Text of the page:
Home Alone

… until retirement

In recent years, we at Harlequin have dedicated a few articles to the topic of “home office in Covid times”. At the time, this was “the new normal” and admittedly – it didn’t just have downsides. However, most of the working population for whom home office was an option had the prospect in the background of being allowed / able / obliged to return to the office at some point.

Personally I am in a different situation, so to speak, because as a result of the very low number of employees “my” company still had in our region, our office was closed down. When we were informed of the decision, I immediately urged myself to be reasonable and objective. “Of course” I understood that it was not worthwhile maintaining an office. Each member of our group totalling 5 belongs to a different team anyway, and that means my manager and my teammates have been based in the US for years, so working from home makes no difference for team integration.

But we were sad on the “deadline” nevertheless. On my last visit to the office, I knew beforehand I would shed a few tears at the sight of the almost empty office space. The next day I was back in my home office and, to be honest, I felt quite lonely and lost at first. Knowing that it was “forever” and not simply for the Covid period made everything even more depressing. I really missed my colleagues‘ presence. But because we appreciate many things about “our company,” “home office forever” was not a reason for the younger ones among us to immediately desert to another employer.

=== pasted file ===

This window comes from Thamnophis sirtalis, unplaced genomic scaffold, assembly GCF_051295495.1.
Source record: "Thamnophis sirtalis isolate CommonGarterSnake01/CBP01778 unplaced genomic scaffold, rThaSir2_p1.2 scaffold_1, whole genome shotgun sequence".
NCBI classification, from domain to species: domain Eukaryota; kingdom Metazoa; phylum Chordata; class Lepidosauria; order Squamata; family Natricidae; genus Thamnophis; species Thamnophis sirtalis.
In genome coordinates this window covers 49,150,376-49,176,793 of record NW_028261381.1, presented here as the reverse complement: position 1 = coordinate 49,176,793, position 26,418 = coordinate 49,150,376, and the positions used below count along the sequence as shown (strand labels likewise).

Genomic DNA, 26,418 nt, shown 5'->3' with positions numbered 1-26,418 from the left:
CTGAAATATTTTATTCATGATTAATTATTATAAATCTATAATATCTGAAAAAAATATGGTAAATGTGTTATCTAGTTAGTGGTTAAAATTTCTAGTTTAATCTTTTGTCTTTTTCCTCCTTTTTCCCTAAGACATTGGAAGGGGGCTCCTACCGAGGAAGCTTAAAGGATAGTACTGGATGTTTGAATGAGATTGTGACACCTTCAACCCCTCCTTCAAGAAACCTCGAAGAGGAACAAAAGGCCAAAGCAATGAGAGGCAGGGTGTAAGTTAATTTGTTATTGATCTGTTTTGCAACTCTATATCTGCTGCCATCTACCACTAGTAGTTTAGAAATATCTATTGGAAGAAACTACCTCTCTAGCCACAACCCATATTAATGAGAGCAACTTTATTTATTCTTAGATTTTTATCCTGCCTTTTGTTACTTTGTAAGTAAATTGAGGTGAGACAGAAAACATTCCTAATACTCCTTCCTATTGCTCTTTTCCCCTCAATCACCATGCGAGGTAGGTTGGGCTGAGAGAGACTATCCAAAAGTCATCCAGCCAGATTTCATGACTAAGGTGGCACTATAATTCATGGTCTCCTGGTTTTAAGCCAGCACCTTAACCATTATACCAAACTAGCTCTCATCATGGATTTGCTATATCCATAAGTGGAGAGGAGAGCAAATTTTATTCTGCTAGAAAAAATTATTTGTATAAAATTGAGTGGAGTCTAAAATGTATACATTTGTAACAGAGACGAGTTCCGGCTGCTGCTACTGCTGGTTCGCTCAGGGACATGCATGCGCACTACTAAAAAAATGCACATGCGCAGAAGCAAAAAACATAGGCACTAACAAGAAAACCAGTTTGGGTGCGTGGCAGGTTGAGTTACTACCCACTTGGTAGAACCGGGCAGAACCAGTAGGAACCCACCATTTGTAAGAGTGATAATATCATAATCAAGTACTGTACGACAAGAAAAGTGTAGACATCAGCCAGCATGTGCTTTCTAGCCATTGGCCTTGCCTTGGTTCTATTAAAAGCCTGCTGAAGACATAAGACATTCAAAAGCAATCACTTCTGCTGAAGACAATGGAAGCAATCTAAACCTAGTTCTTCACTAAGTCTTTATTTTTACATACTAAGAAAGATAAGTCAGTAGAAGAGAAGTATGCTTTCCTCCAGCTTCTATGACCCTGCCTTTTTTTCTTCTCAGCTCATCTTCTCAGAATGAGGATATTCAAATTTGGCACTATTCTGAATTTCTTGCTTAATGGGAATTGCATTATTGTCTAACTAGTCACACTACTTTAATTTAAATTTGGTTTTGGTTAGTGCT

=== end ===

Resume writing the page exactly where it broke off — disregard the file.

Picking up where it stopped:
In order to better come to terms with the facts that I couldn’t change anyway, I made a list of the advantages work at home brought:

– I save about 2 hours of travel time per day.

– I save 400 car miles per week, improving my environmental footprint.

– I don’t have to “kill” an hour at lunch in the middle of an industrial estate where nothing is going on.

– Representative clothing is only necessary above the navel.

– I don’t have to decide in advance what I’m going to eat between 8 a.m. and 6 p.m. the next day.

Particularly the first three are clear plus points, indisputedly. But I still miss the little jokes in the office, the banter with my colleagues, and the quick and unbureaucratic summoning of the troops in a crisis. And – which must be mentioned – my colleagues played a big part in my Dutch language education. I learned many idioms and “bons mots” from them. On the other hand, especially in the early years, I caused a lot of merriment in the workplace by using wrong sentence structures and peculiar expressions!